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University establishes Greek link

By Stewart MacInnis

Spectrum Volume 21 Issue 09 - October 22, 1998

The ties Virginia Tech has established with the two-year college component of the American Farm School of Thessaloniki, Greece, will benefit both institutions, according to the director of Virginia Tech's two-year agricultural-technology program.
The memorandum of understanding between the two institutions creates the groundwork for exchange of students and faculty members, as well as technical assistance and training, said John Crunkilton, associate dean and director of agricultural technology for the College of Agriculture and Life Sciences.
The memorandum was signed by President Paul Torgersen and George Draper, president of the American Farm School.
"The Farm School is quite a renowned institution," Crunkilton said. "It does work with many of the other countries in the Balkan region."
The agreement pertains to the Dimitris Perrotis College of Agricultural Studies, a two-year college program of the American Farm School. Crunkilton helped establish the curriculum for the program as a Fulbright Scholar three years ago.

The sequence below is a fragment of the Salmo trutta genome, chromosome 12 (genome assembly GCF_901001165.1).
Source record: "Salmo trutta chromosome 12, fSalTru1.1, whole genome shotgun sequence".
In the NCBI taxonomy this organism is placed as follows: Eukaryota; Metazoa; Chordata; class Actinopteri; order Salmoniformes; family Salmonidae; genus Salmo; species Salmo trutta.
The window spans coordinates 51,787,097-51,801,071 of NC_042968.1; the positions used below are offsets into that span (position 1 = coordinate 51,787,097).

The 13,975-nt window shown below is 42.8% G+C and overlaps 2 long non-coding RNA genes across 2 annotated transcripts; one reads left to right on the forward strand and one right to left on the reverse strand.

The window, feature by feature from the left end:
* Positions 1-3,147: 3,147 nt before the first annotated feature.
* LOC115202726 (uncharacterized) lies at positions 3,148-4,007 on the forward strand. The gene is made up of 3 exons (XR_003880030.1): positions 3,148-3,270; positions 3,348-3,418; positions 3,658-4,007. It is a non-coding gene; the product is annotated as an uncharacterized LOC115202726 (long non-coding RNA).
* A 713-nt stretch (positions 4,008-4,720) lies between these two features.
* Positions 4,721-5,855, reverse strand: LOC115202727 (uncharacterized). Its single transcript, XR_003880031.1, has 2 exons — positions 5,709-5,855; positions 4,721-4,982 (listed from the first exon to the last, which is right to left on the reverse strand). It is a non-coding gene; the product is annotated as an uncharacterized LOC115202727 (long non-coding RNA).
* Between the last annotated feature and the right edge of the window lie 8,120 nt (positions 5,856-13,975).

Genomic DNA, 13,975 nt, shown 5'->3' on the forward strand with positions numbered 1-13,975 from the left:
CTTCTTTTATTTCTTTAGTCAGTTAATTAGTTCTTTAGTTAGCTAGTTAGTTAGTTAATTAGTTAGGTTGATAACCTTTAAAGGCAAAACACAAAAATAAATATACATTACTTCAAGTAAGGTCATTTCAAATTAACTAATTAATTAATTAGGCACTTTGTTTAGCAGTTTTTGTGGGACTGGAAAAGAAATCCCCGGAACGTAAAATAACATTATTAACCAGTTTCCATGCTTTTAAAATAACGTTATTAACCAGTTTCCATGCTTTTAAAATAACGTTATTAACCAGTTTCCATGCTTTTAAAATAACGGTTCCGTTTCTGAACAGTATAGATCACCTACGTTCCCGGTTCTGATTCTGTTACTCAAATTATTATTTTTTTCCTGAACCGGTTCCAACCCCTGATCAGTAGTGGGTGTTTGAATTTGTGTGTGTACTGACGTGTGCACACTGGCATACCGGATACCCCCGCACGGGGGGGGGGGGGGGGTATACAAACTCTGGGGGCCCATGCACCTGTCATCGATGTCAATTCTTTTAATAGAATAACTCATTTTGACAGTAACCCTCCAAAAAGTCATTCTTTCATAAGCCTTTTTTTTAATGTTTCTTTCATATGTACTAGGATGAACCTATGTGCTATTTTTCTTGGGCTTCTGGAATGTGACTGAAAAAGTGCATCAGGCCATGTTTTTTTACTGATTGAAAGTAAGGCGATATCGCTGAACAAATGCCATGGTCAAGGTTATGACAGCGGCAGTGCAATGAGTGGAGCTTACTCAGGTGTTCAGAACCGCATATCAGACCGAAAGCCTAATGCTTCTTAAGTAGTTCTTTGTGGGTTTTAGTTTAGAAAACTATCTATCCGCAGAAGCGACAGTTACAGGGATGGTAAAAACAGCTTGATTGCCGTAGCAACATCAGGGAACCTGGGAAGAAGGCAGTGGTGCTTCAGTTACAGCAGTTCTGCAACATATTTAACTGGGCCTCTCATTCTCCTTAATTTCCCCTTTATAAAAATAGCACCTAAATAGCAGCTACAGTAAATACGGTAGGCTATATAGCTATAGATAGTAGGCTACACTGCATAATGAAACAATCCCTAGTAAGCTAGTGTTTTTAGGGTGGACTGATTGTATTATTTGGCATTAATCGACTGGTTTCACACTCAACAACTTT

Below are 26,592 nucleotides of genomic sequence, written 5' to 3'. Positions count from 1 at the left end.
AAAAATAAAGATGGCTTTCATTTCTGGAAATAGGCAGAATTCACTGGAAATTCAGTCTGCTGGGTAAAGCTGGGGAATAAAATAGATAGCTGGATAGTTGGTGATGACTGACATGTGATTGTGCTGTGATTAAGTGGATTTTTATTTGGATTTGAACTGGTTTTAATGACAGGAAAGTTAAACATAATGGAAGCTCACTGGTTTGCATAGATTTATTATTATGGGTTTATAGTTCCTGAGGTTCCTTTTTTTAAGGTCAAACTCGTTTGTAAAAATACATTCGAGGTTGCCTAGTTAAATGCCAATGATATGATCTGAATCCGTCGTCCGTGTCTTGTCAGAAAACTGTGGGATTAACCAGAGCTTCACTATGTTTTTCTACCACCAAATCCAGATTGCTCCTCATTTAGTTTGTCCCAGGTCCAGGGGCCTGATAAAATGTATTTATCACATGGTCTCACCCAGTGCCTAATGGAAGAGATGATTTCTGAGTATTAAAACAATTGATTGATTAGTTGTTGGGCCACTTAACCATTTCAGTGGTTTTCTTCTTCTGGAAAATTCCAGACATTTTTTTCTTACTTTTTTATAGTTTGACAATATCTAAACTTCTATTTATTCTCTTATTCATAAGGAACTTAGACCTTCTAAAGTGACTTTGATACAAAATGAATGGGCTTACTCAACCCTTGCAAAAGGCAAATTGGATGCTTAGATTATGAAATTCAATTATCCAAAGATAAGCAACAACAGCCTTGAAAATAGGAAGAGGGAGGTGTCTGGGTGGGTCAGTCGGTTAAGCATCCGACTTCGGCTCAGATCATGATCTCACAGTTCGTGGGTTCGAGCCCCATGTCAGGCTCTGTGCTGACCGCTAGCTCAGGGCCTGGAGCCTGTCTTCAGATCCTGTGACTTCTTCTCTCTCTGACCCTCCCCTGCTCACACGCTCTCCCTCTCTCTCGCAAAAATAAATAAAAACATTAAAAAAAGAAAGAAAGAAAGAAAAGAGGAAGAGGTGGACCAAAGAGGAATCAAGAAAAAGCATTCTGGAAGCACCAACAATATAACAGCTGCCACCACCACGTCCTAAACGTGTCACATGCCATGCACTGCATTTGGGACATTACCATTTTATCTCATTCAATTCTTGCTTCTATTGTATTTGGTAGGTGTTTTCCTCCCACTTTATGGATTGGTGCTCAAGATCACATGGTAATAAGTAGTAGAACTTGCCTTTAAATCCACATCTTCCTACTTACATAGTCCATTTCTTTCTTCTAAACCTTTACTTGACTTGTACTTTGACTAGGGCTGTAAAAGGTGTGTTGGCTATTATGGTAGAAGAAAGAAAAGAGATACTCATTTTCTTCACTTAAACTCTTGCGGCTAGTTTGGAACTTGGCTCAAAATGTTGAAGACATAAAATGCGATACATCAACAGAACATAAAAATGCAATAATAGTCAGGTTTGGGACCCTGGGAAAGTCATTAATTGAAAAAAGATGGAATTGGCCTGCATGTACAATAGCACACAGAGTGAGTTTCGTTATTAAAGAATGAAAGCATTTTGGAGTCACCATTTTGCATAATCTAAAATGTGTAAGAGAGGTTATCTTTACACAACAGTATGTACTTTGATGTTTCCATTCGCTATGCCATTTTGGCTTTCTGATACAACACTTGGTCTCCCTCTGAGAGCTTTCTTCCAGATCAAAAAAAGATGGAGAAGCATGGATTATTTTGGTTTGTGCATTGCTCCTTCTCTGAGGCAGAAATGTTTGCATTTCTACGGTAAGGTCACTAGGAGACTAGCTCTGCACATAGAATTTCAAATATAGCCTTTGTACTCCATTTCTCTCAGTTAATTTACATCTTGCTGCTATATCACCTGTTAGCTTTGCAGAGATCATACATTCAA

The Farm School was established in 1904 by American expatriates to teach the rural youth of Greece modern agricultural methods and vocational skills. It now offers academic and vocational training of students equivalent to the American tenth, eleventh and twelfth grades. The College of Agricultural Studies was established in 1996 to provide a two-year degree program.
In July, Crunkilton gave the commencement address at the ceremony marking the awarding of the first college degrees.
"This is a very practical, hands-on type of school," Crunkilton said. "It has a spirit that many schools have lost over the years--that the individual student is important. One of its strengths is that it requires all students to devote a certain amount of time each week to the hands-on work required to operate the institution's farm."
The new two-year program "has been an innovation in agricultural technology in Greece," he said. It is putting graduates into the agriculture sector who understand good agricultural practices and farm-management techniques.
To date, the two-year college program has included mostly Greek students. Crunkilton said the college hopes to expand its enrollment base to include more students from Albania and Bulgaria. In the future the Perrotis College hopes to become a four-year college program.
Crunkilton said the alignment with the Greek school offers Virginia Tech potential opportunities for summer internships for Virginia Tech students. The partnership also offers the chance for Virginia Tech to explore ways to make its agricultural curriculum relevant in an international context.
"The opportunities are here for the two institutions to interact to the benefit of one another," he said.